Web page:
Mathematics Stack Exchange is a question and answer site for people studying math at any level and professionals in related fields. Join them; it only takes a minute:

Sign up
Here's how it works:
  1. Anybody can ask a question
  2. Anybody can answer
  3. The best answers are voted up and rise to the top

Suppose $k \in C\left( \left[ 0,1 \right] \times \left[ 0,1 \right],\mathbb{C} \right)$ is a given continuous complex function on $\left[ 0,1 \right] \times \left[ 0,1 \right]$. Let $B \in B\left( C\left( \left[ 0,1 \right] \right) \right)$ be bounded linear map from continuous complex functions on $\left[ 0,1 \right]$ to the same space, given by

$$\left( Bu \right)\left( s \right) = \int_0^s k\left( s,t \right)u\left( t \right) \; dt,$$

for $u \in C\left( \left[ 0,1 \right] \right),s \in \left[ 0,1 \right]$. Determine the spectral radius and spectrum of $B$.

My attempt:

$$\left\| Bu \right\|_\infty = \left\| \int_0^s k\left( s,t \right)u\left( t \right)dt \right\|_\infty = \max \limits_{s \in \left[ 0,1 \right]} \left| \int_0^s k\left( s,t \right)u\left( t \right) \; dt \right| \leqslant \max_{s \in \left[ 0,1 \right]} \int_0^s \left| k\left( s,t \right)u\left( t \right) \right|dt \leqslant \left\| u \right\|_\infty \max_{s \in \left[ 0,1 \right]} \int_0^s \left| k\left( s,t \right) \right| \; dt \Rightarrow \left\| B \right\|_\infty \leqslant \max_{s \in \left[ 0,1 \right]} \int_0^s \left| k\left( s,t \right) \right|\;dt $$

which implies that for spectral radius $\nu \left( B \right)$ of $B$, we have $\nu \left( B \right) \leqslant \max\limits_{s \in \left[ 0,1 \right]} \int_0^s \left| k\left( s,t \right) \right| \; dt $.

However, it seems to me that I am not any closer to the solution.

share|cite|improve this question
Yeah, function $k$ here doesn't have to be of the form $g\left( {s - t} \right)$ which would prove useful. However, that is not the case here :( – Alen Apr 9 '12 at 22:48
Also, ${L^2}$ is a Hilbert space, while, $\left( {C\left( {\left[ {0,1} \right],\mathbb{C}} \right),{{\left\| {} \right\|}_\infty }} \right)$ is only a Banach space. – Alen Apr 10 '12 at 0:36
up vote 1 down vote accepted

I haven't dotted all my i's here, so be gentle please...

I believe that $B$ is compact (using Arzela-Ascoli). The Fredholm Alternative means that you only need to look for a point spectrum. We know $0$ is in the spectrum, since $B$ is compact, so we need only look for solutions of $Bu = \lambda u$, with $\lambda \neq 0$.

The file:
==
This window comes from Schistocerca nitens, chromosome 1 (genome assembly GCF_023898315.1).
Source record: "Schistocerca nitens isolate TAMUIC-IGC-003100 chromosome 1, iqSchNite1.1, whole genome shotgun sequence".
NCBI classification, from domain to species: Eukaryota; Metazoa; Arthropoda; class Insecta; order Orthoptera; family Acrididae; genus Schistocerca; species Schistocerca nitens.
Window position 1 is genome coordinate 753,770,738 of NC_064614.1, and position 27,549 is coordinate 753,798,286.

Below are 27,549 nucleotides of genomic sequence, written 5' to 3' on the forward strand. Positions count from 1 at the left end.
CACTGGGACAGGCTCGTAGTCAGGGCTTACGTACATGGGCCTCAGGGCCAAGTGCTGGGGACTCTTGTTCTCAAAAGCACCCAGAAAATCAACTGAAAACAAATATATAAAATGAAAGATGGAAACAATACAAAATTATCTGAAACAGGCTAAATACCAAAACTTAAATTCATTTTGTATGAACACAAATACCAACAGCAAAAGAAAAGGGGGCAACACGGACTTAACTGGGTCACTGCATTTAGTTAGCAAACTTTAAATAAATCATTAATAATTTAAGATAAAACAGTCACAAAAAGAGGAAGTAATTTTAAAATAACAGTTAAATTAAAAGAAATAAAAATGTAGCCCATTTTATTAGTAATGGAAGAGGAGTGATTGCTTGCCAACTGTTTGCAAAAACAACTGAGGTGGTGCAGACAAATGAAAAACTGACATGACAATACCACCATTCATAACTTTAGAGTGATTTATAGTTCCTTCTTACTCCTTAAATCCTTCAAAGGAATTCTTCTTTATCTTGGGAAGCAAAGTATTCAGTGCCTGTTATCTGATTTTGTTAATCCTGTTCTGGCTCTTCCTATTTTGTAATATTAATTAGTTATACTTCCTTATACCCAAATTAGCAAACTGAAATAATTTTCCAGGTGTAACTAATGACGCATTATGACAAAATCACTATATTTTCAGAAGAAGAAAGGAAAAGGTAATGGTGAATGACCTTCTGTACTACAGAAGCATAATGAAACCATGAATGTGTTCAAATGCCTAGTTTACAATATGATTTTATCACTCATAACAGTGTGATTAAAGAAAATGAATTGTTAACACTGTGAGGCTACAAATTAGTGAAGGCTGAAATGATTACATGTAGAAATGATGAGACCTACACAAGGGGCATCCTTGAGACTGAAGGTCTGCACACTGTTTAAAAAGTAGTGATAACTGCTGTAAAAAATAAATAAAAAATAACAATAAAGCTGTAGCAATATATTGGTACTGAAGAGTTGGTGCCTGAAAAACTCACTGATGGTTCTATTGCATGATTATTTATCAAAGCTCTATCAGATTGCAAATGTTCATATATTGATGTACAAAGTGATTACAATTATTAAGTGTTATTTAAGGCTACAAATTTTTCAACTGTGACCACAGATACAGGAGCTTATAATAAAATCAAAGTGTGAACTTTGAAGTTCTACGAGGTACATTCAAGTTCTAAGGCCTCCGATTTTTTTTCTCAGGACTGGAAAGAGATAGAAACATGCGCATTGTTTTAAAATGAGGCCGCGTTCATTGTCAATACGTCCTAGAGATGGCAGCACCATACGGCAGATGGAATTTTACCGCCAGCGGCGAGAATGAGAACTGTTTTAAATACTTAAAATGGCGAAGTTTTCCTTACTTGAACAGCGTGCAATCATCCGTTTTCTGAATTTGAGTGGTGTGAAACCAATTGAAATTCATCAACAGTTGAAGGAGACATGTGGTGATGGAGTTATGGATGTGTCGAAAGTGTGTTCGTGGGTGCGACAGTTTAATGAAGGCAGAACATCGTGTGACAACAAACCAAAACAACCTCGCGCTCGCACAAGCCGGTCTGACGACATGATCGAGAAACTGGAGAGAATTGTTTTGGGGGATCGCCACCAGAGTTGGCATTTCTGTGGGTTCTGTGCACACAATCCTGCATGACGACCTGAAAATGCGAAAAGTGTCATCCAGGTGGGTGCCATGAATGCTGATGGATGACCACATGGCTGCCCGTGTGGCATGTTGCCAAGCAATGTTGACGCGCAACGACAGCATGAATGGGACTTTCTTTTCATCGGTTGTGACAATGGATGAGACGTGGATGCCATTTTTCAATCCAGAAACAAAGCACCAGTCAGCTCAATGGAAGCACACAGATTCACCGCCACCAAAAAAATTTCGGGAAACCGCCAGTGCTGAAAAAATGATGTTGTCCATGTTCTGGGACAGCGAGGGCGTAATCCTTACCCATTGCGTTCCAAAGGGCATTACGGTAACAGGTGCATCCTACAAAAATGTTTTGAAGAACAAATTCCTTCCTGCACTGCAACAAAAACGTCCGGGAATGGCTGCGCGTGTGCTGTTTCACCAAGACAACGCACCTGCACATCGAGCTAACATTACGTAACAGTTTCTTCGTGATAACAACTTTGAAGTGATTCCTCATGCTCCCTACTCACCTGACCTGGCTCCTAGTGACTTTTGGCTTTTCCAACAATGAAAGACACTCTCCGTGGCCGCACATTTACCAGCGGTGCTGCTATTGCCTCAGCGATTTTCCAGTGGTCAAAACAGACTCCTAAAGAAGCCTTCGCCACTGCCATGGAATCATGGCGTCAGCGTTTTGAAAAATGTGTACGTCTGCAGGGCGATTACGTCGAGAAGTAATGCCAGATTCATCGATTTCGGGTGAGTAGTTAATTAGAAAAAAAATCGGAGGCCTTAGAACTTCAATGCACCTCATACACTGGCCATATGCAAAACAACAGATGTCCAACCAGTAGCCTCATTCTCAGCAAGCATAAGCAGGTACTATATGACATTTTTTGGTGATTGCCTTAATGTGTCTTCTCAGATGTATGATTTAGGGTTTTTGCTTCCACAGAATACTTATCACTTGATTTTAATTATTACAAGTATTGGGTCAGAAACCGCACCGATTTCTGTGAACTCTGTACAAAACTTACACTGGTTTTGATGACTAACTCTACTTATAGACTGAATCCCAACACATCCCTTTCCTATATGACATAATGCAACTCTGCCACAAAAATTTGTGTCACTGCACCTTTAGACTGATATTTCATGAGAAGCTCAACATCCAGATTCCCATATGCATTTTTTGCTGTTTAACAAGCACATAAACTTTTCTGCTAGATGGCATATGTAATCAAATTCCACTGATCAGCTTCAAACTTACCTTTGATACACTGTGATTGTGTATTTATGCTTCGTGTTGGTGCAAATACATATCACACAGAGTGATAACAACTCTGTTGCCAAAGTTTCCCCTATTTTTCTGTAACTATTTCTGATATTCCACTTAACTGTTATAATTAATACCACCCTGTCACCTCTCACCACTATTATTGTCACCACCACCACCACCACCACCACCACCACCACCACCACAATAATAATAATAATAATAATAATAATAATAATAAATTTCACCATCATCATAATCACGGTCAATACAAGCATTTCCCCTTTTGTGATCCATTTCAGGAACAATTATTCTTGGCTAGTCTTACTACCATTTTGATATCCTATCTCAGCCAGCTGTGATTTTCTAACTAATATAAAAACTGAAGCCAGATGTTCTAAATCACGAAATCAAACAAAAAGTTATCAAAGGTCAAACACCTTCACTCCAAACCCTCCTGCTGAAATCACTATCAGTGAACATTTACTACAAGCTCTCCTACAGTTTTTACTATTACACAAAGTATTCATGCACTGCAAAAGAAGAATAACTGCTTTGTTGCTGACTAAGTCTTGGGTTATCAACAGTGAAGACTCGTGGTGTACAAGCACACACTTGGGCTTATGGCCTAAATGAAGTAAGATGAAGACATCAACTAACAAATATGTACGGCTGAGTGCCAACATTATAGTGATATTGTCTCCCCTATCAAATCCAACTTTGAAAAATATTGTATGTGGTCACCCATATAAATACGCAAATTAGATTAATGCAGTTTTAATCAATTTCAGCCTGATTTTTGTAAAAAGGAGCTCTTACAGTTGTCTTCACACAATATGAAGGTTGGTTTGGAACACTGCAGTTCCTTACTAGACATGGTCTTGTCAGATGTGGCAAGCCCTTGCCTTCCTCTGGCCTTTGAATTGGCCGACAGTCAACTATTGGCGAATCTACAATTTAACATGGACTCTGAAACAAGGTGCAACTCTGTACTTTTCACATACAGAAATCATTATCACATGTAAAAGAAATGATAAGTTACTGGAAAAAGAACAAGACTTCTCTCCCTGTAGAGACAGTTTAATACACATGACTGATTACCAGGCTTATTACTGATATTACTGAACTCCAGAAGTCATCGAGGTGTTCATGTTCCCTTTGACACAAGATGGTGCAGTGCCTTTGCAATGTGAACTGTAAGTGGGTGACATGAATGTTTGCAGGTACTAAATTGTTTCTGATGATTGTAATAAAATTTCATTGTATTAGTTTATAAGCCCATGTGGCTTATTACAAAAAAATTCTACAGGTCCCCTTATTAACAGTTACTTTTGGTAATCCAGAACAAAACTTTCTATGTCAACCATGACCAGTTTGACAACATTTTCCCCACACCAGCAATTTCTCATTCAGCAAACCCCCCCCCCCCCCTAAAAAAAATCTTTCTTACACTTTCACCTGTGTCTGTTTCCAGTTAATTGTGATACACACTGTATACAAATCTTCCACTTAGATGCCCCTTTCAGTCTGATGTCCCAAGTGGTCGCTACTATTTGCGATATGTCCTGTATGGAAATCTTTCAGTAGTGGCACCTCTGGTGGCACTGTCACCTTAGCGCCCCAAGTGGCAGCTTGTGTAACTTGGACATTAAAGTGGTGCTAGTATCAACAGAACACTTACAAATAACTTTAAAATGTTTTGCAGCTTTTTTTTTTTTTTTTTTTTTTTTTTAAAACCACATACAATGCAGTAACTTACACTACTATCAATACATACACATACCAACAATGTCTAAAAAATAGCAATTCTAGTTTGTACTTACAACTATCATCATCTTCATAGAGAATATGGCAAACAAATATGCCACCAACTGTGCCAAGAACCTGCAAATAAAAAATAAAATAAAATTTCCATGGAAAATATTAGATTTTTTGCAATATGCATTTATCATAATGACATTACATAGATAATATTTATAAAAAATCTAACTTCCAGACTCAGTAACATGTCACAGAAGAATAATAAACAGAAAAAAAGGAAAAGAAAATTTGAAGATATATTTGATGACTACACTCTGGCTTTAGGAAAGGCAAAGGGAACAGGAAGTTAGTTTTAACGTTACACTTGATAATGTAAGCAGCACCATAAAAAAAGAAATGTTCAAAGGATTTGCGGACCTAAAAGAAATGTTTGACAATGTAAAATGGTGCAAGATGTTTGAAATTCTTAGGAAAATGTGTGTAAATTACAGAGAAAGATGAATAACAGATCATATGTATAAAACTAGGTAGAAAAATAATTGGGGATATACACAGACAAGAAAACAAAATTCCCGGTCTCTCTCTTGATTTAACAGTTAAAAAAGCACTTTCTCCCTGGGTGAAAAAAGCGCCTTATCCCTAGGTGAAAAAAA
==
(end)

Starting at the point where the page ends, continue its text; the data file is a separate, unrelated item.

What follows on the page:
Suppose a solution exists, then consider the equation $u = \frac{1}{\lambda} Bu$. Let $\overline{k} = \sup_{t,\tau \in [0,1]} | k(t,\tau)|$, then we have the estimate: $|u(t)| \leq \int_0^{t} \frac{\overline{k}}{\lambda}| u(\tau)| d\tau$. Now use the Gronwall-Bellman (or whoever your favorite discoverer is) inequality to conclude that $u(t) = 0$. Hence $B$ has no point spectrum with $\lambda \neq 0$.

The spectral radius is therefore $0$, and the spectrum is $\{0\}$.

share|cite|improve this answer
Wow, neat, except I've never heard of those names. But thank you for you answer, as soon as I'm finished checking it, I'll be back to upvote and/or ask aditional questions, if any. Thanks again – Alen Apr 10 '12 at 1:34
Rudin's "Functional Analysis" has all the relevant results except the integral inequality which you will find in a book on ODEs. – copper.hat Apr 10 '12 at 2:32
Sorry, got cut off by the 5 min. editing limit. Wikipedia has an entry on the integral inequality. Compact operators are also referred to as completely continuous. A useful reference is Kolmogorov & Fomin's "Introductory Real Analysis", Section 24 may be germane. The Fredholm Alternative basically means that all non-zero members of the spectrum are eigenvalues, so you do not have to worry about the continuous or residual elements of the spectrum. – copper.hat Apr 10 '12 at 2:42
Thanks, I found it all at the end of our textbook, we are currently in the middle, hence the confusion. This problem is completely inappropriate considering my current knowledge. I understand all your steps and there is no flaw in any of them, so thank you again, my hat is off to you. Thank you very much, again – Alen Apr 10 '12 at 2:43

Your Answer


By posting your answer, you agree to the privacy policy and terms of service.

Not the answer you're looking for? Browse other questions tagged or ask your own question.